One problem, the occasional deer, bunnies and the very friendly squirrel.  How to have my new, first attempt at serious gardening be a success without being eaten up before it actually gets washed and to my table?

Last summer, my then 5 year old and I planted carrot and some other mystery veggie (squash I think).  Well, the carrots took FOREVER! Even I got impatient, and the poor kid had to wait until September (though I think we waited too long) to pull the stubs from the pots. So now I will try other more friendly veggies and I have come up with a great place to put them.

First I was going to build an upright tiered shelf,  too time consuming – need to start my garden!  Deciding that keeping the pots on the ground is best, the warmth from the ground will help the roots system expand.  Now what to do about the fauna… I am putting my container garden in a corner area with lots of sun, and make a “fence” out of wire so the little darlings can’t get to my greens.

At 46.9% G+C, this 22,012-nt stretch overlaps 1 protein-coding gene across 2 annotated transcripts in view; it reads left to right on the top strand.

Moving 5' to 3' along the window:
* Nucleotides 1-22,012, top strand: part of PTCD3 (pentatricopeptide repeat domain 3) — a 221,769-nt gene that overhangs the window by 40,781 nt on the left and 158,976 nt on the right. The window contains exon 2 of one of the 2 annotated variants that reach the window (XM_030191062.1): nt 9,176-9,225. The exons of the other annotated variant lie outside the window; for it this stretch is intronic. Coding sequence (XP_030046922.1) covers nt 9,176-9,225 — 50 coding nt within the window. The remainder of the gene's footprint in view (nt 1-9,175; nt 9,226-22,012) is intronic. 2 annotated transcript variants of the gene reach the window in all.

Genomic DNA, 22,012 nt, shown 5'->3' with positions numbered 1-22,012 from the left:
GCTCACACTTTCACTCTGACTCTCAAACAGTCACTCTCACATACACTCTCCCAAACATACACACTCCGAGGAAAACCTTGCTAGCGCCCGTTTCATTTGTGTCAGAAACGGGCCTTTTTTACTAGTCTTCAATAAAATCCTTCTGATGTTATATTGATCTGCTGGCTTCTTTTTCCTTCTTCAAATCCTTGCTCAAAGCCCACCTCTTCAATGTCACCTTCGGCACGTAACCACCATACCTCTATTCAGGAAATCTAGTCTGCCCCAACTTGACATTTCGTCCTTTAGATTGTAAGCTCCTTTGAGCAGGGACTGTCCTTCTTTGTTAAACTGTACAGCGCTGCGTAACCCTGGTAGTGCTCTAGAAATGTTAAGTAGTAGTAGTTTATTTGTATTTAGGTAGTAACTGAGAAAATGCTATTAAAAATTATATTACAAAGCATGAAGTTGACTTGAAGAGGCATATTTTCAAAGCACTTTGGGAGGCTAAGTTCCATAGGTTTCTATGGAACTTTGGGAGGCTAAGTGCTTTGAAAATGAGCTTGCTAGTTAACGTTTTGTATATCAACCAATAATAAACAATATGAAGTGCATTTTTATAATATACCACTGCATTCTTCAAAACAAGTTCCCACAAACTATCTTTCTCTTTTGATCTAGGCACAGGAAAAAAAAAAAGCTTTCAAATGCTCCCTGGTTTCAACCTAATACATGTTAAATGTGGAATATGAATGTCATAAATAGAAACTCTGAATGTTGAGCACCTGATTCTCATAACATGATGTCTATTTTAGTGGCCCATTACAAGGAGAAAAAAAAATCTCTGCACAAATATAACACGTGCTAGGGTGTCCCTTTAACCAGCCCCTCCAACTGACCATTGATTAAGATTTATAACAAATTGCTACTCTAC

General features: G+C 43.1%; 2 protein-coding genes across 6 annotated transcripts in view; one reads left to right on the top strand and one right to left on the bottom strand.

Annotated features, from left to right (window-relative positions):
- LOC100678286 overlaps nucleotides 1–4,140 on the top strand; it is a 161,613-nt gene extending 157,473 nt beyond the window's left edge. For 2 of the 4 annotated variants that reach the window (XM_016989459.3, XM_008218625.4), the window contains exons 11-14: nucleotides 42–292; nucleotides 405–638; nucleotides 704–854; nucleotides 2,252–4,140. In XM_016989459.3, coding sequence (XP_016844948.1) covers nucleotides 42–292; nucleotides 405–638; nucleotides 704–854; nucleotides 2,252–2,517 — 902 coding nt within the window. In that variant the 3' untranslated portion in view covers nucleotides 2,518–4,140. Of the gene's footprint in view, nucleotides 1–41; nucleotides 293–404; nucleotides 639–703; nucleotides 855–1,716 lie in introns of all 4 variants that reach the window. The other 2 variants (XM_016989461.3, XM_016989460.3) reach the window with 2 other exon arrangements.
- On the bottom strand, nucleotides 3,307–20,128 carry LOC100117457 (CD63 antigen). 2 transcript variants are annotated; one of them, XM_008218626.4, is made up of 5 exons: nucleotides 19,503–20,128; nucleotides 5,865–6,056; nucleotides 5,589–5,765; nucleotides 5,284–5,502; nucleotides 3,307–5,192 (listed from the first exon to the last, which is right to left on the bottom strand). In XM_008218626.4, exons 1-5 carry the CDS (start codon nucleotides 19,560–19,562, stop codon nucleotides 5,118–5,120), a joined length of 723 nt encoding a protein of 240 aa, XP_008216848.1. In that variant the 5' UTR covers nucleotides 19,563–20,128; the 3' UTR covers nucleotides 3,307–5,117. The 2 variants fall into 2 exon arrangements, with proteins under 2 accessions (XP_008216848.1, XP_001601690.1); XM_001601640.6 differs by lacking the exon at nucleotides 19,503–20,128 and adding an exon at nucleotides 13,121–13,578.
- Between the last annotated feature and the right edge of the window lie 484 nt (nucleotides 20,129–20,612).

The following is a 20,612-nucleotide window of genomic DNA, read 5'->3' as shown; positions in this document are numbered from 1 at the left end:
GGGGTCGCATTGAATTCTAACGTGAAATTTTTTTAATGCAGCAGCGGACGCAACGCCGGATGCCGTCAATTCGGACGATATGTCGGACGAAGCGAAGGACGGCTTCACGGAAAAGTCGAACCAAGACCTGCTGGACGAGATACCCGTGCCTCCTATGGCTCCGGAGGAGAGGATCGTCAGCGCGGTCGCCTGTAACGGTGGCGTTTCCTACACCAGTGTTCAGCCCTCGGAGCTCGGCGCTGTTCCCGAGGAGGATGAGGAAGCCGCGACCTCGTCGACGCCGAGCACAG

There are  various sites that have raised garden bed planters. (Too many to list)  This looks interesting, if you are looking to have only a few large veggies, or more smaller veggies.  You can always put a flat chicken wire over the top or build a “hood” for it fauna is a problem for you too.  Mine will have many nice pots that I usually used only for flowers.  Remeber that you can plant flowers in between the herbs and veggies to make your garden eye candy with taste!

Planning on planting: Parsley, Basil, Butter Lettuce, Snap Peas, Seedless Cucumbers, Tomatoes (cherry maybe), yellow paprika, and zucchini squash.  This list may get narrowed down or expanded depending on my area and availability.  Got to be flexible…good luck to you!

MOST IMPORTANT- make sure your container will be big enough for your plant once it is full grown!

http://www.helpgrowyoursoup.com/growing.aspx  Tips to growing tomatoes from Campbell’s – please go to their site and click to donate tomatoes seeds to volunteer communities helping feed the poor!

http://www.communitygarden.org/learn/starting-a-community-garden.php  How to start a community garden info!